Nassim, by far, is the smartest, brightest and most scientific thinker in the fields of finance and economics. Leagues above of any of those who profess to have either aquired knowledge, recognition or academic accreditation. He gets it, all the others are pretty hopeless.
His best selling book; The Black Swan (listed and linked under our top recommended readings) came out in 2007, about the same time that First Financial Insight's (FFI), now famous, "Eye of the Storm" presentation was released. Both forecasted that a huge credit crunch, economic upheaval and a market meltdown was coming soon. Over a year before other top pundits, economists or regulators had any sense of the pending avalanche that was going to soon beset financial history.
Albeit for different reasons, these works saw the proverbial writing on the wall. Taleb was, by nature, much more empirical, while FFI's stressed the glaring weaknesses in banking, credit and other economic fundamentals. To this day, both Taleb and FFI do not believe that we are out of the woods - a 2008 hangover persists, as many of the underlying reasons behind the meltdown have not been addressed. Continuing crisis after crisis in Europe, demonstrates we still have not learnt key lessons from the 2008 Meltdown about leverage, oversight, economics, transparency, cronyism and so forth; thereby, dooming the global system to make the same mistakes time and time again. Concluding that we are not that bright, as a species, hard to refute.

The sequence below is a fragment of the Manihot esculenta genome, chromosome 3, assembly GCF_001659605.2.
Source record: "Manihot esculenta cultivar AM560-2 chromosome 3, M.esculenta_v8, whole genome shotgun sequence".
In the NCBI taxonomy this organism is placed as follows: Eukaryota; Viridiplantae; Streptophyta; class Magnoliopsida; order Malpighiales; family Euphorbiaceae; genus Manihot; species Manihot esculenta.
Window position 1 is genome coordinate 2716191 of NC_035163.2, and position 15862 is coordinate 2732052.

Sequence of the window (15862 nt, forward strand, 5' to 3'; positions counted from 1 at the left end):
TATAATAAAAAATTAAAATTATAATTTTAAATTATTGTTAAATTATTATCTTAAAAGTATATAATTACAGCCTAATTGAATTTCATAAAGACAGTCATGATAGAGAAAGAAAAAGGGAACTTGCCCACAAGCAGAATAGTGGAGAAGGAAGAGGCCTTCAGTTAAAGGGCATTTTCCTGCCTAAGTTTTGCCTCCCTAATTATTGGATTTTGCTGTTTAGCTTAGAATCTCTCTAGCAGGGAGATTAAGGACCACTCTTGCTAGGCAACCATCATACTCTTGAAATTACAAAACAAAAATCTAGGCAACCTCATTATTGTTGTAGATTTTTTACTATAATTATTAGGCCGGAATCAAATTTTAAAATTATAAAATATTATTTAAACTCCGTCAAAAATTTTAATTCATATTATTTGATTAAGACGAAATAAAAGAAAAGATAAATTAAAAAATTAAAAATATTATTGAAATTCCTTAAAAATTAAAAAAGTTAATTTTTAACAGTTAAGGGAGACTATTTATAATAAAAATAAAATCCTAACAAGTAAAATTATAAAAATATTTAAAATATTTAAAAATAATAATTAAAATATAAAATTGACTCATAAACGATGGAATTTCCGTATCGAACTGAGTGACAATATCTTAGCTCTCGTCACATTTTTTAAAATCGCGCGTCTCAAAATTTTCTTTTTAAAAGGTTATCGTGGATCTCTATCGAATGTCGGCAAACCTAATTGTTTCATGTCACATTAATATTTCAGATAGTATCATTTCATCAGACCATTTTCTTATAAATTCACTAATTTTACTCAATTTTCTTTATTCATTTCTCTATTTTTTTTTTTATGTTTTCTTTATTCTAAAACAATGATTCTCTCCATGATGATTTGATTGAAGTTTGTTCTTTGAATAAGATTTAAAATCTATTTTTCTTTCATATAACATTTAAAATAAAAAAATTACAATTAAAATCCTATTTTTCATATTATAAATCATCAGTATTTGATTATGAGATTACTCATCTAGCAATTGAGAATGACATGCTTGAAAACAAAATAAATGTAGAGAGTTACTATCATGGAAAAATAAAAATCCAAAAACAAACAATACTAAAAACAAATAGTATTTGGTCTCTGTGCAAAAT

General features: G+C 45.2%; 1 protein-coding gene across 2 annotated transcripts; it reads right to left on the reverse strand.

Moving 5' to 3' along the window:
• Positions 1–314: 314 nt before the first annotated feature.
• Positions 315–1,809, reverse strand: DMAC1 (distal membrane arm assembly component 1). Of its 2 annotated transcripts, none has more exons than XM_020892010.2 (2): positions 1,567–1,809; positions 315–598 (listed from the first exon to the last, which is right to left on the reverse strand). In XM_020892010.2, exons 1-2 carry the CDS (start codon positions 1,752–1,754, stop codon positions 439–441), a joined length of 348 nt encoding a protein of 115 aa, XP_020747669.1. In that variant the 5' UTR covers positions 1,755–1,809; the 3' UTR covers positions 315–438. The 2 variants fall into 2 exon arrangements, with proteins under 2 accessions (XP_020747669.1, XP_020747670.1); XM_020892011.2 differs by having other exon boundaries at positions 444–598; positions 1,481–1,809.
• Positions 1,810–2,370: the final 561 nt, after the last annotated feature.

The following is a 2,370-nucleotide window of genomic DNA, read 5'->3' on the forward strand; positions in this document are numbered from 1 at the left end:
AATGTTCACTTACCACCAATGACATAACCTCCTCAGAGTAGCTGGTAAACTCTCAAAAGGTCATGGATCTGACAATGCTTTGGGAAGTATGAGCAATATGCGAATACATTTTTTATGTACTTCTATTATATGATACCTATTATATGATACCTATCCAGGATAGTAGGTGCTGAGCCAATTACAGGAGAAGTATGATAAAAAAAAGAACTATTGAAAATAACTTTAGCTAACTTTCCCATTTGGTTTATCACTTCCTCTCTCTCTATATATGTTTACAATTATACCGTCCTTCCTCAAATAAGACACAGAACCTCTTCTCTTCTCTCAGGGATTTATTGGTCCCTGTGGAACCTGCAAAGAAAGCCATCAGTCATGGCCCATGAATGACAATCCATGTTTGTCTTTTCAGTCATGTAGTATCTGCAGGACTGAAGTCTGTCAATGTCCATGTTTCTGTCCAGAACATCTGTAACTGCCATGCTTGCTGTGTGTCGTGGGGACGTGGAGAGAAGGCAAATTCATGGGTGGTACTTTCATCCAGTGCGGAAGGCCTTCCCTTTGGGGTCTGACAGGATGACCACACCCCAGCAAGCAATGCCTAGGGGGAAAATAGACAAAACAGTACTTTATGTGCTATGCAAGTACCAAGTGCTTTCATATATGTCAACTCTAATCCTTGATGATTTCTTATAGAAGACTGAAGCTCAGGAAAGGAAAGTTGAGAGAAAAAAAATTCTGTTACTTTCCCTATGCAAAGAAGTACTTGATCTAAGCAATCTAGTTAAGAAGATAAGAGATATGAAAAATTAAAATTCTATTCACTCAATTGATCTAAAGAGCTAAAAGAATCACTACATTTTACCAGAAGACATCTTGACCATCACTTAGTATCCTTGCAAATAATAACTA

Back to Nassim's latest book, we can only comment based on the excerpts that convey an organic hypothesis that systems are self-corrective, but that leverage increases its fragility making the corrective process much more devastating. You could almost call it an ant-chaos theory. However, one salient point that Nassim seems to miss is that the growth of the abstract financial systems will also be limited by the hard constraints imposed by physics. Limits of a finite planet, that make it absolutely impossible to physically grow wealth forever.
Nauru and Easter Island were microcosms of the larger world, but recent events on other island nations such as Iceland, Ireland and Cyprus prove that there is much more to be heeded and learnt from the economic and social demises of these island examples. For starters, the same physical economic disease, caused by input shortages, is clearly spreading inland to countries like Greece, Egypt, Portugal and Slovenia, amoung others. Leverage in the financial system premised on archaic Keynesian theory is exacerbating their illnesses - missing also the real overshoot problems their populations now face relative to geographic resources they control.
Notwithstanding this fundamental flaw, we believe his new book should provide other useful insights to readers, considering the thoughtful and argument is his earlier works.
Dr Peter G Kinesa
April 28, 2013